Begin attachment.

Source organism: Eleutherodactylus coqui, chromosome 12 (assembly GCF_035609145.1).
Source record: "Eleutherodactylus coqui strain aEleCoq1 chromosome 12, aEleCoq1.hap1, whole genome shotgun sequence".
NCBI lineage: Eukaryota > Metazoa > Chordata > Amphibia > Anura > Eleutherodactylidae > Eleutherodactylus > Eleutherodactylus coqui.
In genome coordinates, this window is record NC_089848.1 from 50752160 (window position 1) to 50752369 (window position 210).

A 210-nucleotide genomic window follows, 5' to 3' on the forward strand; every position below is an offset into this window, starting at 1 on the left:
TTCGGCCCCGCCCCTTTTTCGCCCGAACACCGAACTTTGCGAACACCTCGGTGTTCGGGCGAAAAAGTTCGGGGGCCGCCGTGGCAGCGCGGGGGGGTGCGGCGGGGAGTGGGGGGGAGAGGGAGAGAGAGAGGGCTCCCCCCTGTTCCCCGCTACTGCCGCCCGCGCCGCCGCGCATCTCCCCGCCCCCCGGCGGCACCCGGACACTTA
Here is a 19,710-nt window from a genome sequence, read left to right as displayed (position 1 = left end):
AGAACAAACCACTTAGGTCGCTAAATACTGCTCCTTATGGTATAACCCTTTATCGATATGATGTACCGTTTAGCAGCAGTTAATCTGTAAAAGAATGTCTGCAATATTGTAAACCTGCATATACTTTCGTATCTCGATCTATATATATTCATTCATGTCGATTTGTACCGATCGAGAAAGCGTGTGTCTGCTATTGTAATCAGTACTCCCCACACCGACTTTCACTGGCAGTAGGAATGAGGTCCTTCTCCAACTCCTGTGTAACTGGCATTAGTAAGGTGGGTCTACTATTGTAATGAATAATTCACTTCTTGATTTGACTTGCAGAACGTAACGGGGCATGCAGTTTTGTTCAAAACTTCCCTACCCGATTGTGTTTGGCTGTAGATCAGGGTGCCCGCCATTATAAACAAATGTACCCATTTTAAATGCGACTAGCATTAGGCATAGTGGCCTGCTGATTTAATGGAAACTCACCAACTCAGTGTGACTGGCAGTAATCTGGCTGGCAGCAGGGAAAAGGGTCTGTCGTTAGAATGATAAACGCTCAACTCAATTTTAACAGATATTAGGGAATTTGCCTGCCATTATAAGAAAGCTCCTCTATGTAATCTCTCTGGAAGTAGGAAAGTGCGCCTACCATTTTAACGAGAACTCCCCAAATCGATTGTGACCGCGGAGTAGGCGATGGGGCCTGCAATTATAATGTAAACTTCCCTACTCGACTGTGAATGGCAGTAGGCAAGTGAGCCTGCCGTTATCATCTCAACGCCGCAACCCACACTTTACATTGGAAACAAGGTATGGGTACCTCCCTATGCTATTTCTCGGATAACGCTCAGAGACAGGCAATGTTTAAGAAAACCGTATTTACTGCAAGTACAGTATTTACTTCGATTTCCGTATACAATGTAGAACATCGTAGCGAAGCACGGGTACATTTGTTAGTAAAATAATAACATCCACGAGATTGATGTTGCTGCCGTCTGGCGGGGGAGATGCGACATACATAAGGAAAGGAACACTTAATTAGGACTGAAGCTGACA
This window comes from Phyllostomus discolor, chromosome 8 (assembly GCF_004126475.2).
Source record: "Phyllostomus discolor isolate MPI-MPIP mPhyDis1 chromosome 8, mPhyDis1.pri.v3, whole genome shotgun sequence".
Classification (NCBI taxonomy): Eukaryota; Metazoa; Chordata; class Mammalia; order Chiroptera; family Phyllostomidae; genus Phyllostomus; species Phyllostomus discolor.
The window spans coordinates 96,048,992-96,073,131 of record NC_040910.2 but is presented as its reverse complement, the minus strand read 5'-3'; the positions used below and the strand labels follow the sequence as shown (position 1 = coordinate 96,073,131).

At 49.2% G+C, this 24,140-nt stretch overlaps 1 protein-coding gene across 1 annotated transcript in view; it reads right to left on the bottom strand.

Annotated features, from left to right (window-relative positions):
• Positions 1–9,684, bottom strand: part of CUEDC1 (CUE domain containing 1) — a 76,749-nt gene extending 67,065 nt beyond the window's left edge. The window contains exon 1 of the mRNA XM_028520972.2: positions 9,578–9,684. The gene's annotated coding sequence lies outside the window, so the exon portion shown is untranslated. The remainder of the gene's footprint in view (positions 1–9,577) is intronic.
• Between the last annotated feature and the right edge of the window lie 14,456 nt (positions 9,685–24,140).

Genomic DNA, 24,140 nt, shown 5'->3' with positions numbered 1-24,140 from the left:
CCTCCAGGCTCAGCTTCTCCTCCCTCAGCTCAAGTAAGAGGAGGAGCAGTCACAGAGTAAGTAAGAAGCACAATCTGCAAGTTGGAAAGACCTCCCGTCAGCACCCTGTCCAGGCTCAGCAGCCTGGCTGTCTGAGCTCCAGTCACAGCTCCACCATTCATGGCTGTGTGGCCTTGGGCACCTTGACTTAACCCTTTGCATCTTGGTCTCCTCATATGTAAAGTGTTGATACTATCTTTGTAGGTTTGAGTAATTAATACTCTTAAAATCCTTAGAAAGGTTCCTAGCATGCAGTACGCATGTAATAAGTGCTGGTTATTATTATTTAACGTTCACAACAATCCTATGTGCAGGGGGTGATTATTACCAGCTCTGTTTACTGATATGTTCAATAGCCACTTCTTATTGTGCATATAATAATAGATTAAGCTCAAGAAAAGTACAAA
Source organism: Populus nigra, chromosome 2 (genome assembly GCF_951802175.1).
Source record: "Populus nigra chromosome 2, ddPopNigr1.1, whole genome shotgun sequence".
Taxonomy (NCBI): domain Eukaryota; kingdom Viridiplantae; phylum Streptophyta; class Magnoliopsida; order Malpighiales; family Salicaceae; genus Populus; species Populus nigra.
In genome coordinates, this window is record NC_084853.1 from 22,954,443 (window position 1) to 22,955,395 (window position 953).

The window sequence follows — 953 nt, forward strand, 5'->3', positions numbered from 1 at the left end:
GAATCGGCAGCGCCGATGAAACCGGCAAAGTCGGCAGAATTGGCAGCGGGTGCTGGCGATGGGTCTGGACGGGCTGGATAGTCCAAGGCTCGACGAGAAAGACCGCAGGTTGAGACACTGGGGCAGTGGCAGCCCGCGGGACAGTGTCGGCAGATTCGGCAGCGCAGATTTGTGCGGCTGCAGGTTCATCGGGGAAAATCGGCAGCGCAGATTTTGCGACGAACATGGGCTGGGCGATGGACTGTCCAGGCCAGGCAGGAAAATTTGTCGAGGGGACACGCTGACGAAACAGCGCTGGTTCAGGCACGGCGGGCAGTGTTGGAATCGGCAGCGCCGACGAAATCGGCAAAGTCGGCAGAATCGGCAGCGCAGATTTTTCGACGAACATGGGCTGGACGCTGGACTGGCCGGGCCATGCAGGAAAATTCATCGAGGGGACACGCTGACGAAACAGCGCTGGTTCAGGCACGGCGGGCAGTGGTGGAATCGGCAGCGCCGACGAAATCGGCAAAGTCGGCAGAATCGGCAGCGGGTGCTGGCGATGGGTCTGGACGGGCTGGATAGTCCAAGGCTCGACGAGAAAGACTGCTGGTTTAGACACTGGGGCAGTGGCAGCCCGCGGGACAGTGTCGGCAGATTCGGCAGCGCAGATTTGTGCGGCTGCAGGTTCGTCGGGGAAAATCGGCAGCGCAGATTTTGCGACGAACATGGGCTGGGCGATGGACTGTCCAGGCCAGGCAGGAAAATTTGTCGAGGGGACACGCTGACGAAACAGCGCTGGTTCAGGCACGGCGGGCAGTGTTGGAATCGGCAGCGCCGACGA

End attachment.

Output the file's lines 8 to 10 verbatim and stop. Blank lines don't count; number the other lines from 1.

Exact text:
AGAACAAACCACTTAGGTCGCTAAATACTGCTCCTTATGGTATAACCCTTTATCGATATGATGTACCGTTTAGCAGCAGTTAATCTGTAAAAGAATGTCTGCAATATTGTAAACCTGCATATACTTTCGTATCTCGATCTATATATATTCATTCATGTCGATTTGTACCGATCGAGAAAGCGTGTGTCTGCTATTGTAATCAGTACTCCCCACACCGACTTTCACTGGCAGTAGGAATGAGGTCCTTCTCCAACTCCTGTGTAACTGGCATTAGTAAGGTGGGTCTACTATTGTAATGAATAATTCACTTCTTGATTTGACTTGCAGAACGTAACGGGGCATGCAGTTTTGTTCAAAACTTCCCTACCCGATTGTGTTTGGCTGTAGATCAGGGTGCCCGCCATTATAAACAAATGTACCCATTTTAAATGCGACTAGCATTAGGCATAGTGGCCTGCTGATTTAATGGAAACTCACCAACTCAGTGTGACTGGCAGTAATCTGGCTGGCAGCAGGGAAAAGGGTCTGTCGTTAGAATGATAAACGCTCAACTCAATTTTAACAGATATTAGGGAATTTGCCTGCCATTATAAGAAAGCTCCTCTATGTAATCTCTCTGGAAGTAGGAAAGTGCGCCTACCATTTTAACGAGAACTCCCCAAATCGATTGTGACCGCGGAGTAGGCGATGGGGCCTGCAATTATAATGTAAACTTCCCTACTCGACTGTGAATGGCAGTAGGCAAGTGAGCCTGCCGTTATCATCTCAACGCCGCAACCCACACTTTACATTGGAAACAAGGTATGGGTACCTCCCTATGCTATTTCTCGGATAACGCTCAGAGACAGGCAATGTTTAAGAAAACCGTATTTACTGCAAGTACAGTATTTACTTCGATTTCCGTATACAATGTAGAACATCGTAGCGAAGCACGGGTACATTTGTTAGTAAAATAATAACATCCACGAGATTGATGTTGCTGCCGTCTGGCGGGGGAGATGCGACATACATAAGGAAAGGAACACTTAATTAGGACTGAAGCTGACA
This window comes from Phyllostomus discolor, chromosome 8 (assembly GCF_004126475.2).
Source record: "Phyllostomus discolor isolate MPI-MPIP mPhyDis1 chromosome 8, mPhyDis1.pri.v3, whole genome shotgun sequence".